ON THIS DAY: 16 SEPTEMBER 1845: Thomas Davis died

Thomas Davis was an Irish writer who was the chief organiser of the Young Ireland movement, who was born in Mallow to a Welsh father and an Irish mother. Through his mother he was descended from the Gaelic noble family of O’Sullivan Beare. His father died one month after his birth and his family moved to Dublin where Davis was educated eventually being called to the Bar in 1838.

He was a Protestant, but preached unity between Catholics and Protestants and established The Nation newspaper with Charles Gavan Duffy and John Blake Dillon.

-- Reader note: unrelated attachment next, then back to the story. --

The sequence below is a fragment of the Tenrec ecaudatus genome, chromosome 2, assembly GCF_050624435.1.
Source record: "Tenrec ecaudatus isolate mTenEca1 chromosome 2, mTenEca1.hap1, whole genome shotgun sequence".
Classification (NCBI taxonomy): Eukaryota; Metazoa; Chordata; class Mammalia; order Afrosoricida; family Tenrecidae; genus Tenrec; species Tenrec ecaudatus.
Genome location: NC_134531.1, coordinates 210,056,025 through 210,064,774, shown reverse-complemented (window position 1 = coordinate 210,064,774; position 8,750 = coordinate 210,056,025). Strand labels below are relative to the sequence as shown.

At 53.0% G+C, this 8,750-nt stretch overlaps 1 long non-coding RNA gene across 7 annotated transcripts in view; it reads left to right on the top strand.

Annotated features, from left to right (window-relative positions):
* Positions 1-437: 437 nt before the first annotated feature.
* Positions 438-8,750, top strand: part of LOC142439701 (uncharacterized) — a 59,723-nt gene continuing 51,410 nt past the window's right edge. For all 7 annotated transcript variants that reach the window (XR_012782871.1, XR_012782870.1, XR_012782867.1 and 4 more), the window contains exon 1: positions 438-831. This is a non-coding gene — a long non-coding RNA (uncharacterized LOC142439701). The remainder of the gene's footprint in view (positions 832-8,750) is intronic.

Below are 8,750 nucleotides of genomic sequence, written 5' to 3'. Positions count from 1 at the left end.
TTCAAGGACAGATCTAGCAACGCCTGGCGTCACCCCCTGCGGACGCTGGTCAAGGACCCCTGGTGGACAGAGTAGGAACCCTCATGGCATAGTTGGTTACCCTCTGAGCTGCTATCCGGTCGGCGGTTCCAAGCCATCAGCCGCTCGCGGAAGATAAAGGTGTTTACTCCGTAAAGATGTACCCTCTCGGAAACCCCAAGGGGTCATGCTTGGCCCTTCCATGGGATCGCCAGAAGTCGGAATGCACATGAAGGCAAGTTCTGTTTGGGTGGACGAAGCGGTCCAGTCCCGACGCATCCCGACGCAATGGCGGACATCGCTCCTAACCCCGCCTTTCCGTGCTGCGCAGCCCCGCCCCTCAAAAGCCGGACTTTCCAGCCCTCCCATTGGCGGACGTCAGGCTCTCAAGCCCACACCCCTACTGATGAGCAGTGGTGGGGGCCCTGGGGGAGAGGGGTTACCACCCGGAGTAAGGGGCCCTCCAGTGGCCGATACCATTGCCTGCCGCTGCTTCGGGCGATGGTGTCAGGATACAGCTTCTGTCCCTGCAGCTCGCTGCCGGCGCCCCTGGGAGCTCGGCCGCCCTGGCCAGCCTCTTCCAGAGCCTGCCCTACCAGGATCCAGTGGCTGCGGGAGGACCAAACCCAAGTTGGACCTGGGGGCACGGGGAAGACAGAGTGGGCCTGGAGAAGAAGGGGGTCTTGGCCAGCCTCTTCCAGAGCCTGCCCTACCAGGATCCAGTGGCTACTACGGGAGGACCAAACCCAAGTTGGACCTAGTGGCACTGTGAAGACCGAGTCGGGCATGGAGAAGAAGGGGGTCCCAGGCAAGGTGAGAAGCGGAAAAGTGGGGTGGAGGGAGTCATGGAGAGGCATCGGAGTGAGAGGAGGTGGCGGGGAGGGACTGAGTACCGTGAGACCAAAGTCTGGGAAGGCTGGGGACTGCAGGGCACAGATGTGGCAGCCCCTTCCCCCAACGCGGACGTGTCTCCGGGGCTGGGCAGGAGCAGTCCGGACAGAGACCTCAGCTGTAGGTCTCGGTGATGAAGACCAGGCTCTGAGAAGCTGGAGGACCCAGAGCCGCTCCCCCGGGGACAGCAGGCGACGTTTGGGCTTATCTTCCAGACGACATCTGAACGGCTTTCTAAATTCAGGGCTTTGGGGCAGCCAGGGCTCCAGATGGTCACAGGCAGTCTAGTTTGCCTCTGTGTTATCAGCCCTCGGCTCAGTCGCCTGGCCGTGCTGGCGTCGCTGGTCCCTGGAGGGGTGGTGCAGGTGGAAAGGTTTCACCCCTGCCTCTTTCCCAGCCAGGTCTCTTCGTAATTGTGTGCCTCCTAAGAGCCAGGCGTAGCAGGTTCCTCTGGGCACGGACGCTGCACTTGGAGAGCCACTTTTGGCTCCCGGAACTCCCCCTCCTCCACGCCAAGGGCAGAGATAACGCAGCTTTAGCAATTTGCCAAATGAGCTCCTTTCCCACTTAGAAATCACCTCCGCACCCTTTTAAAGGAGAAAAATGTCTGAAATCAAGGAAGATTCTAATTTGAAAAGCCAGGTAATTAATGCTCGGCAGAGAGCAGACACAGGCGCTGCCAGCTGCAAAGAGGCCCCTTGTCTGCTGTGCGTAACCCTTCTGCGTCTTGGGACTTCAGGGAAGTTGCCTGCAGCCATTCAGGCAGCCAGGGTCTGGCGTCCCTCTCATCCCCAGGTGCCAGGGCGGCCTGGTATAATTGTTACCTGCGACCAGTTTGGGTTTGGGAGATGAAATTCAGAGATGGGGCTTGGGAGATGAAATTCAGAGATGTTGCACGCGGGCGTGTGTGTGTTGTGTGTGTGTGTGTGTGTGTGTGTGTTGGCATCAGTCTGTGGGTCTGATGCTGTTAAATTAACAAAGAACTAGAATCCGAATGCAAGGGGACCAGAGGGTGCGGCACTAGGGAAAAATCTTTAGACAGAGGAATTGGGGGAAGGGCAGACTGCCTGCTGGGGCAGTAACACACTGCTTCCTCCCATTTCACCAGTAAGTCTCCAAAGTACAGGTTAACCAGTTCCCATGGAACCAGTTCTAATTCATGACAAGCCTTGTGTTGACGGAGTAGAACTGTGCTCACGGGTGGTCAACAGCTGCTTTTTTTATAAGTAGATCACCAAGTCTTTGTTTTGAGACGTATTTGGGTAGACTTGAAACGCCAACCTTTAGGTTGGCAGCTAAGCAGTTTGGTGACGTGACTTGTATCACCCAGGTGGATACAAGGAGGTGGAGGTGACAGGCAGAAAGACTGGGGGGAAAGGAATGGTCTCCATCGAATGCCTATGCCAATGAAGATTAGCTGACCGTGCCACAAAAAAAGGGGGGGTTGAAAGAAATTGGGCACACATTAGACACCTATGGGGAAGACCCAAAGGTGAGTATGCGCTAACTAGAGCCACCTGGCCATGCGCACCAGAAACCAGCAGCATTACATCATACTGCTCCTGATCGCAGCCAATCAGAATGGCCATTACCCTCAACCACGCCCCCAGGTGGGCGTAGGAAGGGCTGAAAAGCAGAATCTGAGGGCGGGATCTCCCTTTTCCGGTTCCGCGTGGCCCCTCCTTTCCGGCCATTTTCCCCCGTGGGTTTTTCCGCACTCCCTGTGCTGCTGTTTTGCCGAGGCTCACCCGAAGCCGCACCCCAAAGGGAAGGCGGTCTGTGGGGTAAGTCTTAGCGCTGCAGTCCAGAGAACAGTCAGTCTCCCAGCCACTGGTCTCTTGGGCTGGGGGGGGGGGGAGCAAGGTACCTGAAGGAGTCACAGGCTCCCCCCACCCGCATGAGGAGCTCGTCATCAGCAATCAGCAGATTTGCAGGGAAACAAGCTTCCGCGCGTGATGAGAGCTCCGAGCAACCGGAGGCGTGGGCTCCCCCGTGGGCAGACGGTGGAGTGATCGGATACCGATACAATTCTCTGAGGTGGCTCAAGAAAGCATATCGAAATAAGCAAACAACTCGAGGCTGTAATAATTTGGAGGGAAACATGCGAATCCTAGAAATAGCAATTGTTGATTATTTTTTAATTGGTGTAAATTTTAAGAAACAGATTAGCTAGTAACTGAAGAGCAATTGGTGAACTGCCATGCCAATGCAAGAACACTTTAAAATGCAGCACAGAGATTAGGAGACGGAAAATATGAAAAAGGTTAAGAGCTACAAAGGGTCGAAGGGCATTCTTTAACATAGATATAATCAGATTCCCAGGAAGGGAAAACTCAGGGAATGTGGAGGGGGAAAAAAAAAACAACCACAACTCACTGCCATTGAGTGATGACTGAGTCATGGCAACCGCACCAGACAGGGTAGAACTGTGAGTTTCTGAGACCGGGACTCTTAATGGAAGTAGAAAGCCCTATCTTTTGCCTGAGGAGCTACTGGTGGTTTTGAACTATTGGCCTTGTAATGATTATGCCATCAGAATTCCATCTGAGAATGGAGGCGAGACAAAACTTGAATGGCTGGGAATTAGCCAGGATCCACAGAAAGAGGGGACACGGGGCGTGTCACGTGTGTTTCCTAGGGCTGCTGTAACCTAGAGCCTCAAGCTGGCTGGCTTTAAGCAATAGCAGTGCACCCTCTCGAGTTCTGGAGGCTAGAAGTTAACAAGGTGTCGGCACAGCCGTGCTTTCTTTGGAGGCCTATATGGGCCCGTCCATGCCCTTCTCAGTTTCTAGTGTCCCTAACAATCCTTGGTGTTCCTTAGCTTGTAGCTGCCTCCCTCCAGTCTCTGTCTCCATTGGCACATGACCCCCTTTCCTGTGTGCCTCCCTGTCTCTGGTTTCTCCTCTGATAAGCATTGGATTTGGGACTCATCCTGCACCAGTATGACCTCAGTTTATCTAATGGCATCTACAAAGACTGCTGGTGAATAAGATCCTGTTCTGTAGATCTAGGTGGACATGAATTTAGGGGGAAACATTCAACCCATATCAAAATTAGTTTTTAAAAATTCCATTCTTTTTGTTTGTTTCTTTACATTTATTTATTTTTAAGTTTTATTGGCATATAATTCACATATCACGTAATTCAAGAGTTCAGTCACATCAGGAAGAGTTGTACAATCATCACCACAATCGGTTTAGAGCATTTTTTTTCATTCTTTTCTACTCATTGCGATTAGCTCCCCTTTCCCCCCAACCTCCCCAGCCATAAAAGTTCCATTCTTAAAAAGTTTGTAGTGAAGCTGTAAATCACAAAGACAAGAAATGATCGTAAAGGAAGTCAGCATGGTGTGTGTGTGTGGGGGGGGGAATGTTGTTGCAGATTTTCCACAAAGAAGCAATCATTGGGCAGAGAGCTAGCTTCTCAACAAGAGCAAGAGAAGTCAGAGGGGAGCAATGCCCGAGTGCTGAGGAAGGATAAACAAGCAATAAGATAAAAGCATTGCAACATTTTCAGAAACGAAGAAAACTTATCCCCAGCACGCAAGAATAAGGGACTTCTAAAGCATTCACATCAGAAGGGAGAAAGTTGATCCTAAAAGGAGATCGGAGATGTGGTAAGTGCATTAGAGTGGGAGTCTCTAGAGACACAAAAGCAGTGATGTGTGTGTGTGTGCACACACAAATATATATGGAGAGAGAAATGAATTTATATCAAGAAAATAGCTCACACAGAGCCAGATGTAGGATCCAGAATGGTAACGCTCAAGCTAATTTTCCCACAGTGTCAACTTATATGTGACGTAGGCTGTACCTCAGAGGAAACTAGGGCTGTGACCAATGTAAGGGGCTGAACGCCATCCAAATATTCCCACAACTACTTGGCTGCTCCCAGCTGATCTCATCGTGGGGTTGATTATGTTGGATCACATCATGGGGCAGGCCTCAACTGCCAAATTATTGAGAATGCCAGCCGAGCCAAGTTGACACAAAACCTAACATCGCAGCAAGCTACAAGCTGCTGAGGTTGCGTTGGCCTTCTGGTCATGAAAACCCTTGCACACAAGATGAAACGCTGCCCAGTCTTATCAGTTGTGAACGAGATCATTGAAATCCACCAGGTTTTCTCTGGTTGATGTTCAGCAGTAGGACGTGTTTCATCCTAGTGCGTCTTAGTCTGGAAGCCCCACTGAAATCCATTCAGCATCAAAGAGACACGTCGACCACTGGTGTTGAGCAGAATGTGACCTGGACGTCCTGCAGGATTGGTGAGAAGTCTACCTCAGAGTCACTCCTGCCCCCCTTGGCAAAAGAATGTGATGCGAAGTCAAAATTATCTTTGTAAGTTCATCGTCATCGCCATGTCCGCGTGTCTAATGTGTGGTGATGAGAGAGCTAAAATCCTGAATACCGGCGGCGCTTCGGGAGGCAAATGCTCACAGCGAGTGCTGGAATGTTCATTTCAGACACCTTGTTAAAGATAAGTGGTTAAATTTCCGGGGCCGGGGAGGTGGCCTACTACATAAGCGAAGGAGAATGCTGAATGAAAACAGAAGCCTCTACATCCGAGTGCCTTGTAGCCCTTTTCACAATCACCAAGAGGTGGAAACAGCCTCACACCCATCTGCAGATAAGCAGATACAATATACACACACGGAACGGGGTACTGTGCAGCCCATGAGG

He was to the fore of Irish nationalist thinking and it has been noted by later nationalist notables, such as Patrick Pearse, that while Wolfe Tone laid out the basic premise that Ireland as a nation must be free, Davis was the one who built this idea up promoting the Irish identity.

He is the author of influential songs such as The West’s Asleep, A Nation Once Again and In Bodenstown Churchyard. He also wrote the Lament for Owen Roe O’Neill

He died from scarlet fever, in 1845 at the age of 30. He is buried in Mount Jerome Cemetery, Dublin.


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